The parable of weeds in the field

The Day of the Lord is another name for Judgment Day, or the Day of Resurrection, or the Dawn of the New Creation. The prophets spoke frequently about the Day of the Lord, describing its coming with the darkening of the sun, the shaking of the earth, and the judgment of God upon sinners. In one sense, that great Day of the Lord is still to come, when Jesus reveals his glory, raises the dead, and judges all people. In another sense, the Day of the Lord was fulfilled when Jesus suffered and died on the cross. For three hours the sun did not shine. At the death of Jesus the earth shook. God’s judgment on sinners was poured out on sinners so sinners could be redeemed and set free from the punishment we deserve.

Jesus spoke many parables about the Day of the Lord before the day when redemption was accomplished on the cross. His parable of the weeds—one of the two parables Jesus explained to his disciples—concerns the Day of the Lord. This parable is found in Matthew 13:24-30, and the explanation Jesus gives is in Matthew 13:36-43.

Jesus compares the kingdom of heaven to a man who sows good seed in his field. Later, an enemy sows weeds in the same field. The servants of the man offer to pull the weeds, but the farmer says no—he fears that they will damage the good plants while pulling the weeds. “Let both grow together until the harvest, and at harvest time I will tell the reapers, ‘Gather the weeds first and bind them in bundles to be burned, but gather the wheat into my barn’” (Matthew 13:30).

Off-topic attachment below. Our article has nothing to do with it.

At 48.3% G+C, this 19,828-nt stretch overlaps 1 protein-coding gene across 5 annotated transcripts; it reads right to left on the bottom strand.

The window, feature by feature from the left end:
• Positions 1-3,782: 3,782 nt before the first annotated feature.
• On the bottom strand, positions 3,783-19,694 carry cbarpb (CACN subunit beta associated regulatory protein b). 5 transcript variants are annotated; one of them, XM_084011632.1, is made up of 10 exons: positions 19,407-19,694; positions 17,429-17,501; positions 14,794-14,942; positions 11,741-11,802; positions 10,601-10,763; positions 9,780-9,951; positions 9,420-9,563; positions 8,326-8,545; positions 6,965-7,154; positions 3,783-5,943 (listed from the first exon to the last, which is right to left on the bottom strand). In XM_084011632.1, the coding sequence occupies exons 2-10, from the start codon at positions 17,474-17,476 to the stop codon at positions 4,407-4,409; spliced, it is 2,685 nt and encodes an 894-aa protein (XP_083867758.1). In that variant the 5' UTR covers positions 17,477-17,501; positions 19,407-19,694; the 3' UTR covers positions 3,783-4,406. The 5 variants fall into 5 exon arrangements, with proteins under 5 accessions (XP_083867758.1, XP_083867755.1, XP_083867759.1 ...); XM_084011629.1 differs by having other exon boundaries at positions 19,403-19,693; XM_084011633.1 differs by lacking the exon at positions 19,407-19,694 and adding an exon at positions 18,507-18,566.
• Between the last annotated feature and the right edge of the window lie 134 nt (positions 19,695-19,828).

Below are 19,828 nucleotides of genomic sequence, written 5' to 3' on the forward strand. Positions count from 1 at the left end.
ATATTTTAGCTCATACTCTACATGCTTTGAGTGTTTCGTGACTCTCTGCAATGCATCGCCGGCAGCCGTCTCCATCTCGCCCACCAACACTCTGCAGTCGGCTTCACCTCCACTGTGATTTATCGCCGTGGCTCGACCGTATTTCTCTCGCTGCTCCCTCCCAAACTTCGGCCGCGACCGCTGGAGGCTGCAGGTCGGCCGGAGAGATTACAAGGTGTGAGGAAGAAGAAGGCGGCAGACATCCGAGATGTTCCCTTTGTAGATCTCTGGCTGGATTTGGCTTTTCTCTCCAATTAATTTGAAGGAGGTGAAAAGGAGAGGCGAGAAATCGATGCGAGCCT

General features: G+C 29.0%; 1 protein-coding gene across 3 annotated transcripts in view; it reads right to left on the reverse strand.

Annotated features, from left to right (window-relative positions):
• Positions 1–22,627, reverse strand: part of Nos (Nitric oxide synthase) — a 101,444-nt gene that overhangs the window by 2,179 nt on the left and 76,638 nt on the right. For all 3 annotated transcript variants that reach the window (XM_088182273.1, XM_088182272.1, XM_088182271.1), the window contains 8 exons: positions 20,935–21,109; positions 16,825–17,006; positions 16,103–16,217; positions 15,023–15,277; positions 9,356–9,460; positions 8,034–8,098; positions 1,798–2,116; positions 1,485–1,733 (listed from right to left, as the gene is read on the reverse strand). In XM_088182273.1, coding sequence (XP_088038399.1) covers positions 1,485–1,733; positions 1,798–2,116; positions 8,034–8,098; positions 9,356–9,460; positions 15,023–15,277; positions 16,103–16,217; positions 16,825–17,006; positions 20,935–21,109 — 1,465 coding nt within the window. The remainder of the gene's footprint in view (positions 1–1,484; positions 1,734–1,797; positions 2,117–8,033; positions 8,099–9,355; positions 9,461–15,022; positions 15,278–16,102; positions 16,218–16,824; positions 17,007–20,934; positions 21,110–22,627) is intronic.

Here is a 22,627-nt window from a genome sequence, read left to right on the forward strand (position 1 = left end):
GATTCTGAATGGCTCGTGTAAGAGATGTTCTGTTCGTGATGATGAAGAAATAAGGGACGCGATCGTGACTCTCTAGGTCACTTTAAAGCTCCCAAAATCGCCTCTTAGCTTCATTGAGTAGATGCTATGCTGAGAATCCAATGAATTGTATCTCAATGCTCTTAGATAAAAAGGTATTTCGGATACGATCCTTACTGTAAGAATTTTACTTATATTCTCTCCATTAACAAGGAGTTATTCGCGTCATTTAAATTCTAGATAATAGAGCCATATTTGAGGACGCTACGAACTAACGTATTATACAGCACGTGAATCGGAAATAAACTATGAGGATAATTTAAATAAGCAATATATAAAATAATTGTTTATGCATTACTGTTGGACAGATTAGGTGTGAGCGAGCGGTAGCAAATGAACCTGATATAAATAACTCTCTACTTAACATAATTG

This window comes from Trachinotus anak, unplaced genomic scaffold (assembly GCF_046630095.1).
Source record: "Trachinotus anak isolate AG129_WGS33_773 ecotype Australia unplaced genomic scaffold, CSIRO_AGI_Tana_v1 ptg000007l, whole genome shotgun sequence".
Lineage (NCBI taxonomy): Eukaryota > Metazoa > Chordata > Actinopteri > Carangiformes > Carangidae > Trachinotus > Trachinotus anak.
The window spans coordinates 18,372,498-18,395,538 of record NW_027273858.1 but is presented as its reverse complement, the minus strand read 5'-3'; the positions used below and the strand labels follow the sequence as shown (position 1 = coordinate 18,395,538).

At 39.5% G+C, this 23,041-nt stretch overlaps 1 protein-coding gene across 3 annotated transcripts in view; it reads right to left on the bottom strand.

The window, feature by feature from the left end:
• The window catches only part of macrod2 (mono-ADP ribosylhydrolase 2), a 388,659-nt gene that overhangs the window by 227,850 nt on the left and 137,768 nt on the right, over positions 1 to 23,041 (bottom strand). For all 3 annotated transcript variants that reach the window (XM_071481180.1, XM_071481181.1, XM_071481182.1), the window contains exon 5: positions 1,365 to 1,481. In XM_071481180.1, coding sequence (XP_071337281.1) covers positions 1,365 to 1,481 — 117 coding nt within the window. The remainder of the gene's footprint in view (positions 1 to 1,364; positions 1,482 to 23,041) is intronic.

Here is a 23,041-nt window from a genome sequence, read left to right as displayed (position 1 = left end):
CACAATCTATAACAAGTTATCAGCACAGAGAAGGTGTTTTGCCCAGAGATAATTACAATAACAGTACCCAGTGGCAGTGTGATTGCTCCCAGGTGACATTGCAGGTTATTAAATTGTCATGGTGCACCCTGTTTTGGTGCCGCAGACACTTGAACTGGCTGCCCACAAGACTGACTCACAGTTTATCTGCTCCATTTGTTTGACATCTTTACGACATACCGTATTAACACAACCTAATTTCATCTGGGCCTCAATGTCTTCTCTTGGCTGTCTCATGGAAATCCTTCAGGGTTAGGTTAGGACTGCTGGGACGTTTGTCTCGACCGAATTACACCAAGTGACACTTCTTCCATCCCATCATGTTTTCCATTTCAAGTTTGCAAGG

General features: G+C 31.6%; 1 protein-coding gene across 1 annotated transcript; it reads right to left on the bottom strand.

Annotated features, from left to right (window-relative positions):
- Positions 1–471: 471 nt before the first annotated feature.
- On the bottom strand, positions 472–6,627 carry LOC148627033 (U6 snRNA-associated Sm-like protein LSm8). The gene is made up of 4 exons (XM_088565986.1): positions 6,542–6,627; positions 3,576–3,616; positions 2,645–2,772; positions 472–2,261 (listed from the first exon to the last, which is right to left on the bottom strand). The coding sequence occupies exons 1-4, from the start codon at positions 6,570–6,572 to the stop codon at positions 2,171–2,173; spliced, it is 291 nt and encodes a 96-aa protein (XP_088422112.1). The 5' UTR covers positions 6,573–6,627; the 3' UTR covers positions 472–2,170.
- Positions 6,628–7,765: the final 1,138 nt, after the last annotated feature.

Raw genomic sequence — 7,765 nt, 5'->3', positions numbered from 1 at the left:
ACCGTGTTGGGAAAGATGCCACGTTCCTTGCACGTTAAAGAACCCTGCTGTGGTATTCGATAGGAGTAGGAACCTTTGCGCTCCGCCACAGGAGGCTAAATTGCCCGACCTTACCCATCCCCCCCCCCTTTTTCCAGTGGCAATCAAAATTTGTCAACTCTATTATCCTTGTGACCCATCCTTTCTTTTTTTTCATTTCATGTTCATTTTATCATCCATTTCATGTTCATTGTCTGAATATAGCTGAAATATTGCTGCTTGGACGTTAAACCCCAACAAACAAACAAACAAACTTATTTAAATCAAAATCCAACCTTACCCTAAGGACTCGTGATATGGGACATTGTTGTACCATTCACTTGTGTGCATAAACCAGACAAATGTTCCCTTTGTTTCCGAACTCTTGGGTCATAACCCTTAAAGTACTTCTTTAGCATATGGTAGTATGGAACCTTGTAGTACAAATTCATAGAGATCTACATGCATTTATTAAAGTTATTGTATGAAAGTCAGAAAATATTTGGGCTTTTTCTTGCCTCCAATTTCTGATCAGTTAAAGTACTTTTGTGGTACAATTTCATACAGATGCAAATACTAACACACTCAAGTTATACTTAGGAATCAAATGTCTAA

Jesus explains that the sower of the good seed is the Son of Man—that is, Jesus himself. The field is the world, and the good seed is children of the kingdom—those who believe in Jesus, those who know and trust the secrets of the kingdom. The weeds are sons of the evil one, planted by the devil. The harvest is the close of the age—the Day of the Lord—and the reapers are angels. “He who has ears,” Jesus concludes, “Let him hear” (Matthew 13:43).

The field is the world; the field is not the Church. Hypocrites are found at times within the Church, and Jesus provided a process for removing from the congregation people who sin and refuse to repent of their sins (Matthew 18:15-18). They are removed if they refuse to repent, but they are treated as mission opportunities—as pagans or tax collectors. (The one Gospel containing this procedure is written by a former tax collector, and we remember how Jesus treated him!) The Church is not in the business of removing sinners from the world. Instead the Church exists in the world to change sinners. Christians do not weed sinners out of the world. Instead, Christians warn sinners of their danger of judgment, using the Law of God to call sinners to repentance. To those sinners who repent, the Church promises forgiveness and eternal life through the redemption of Jesus Christ.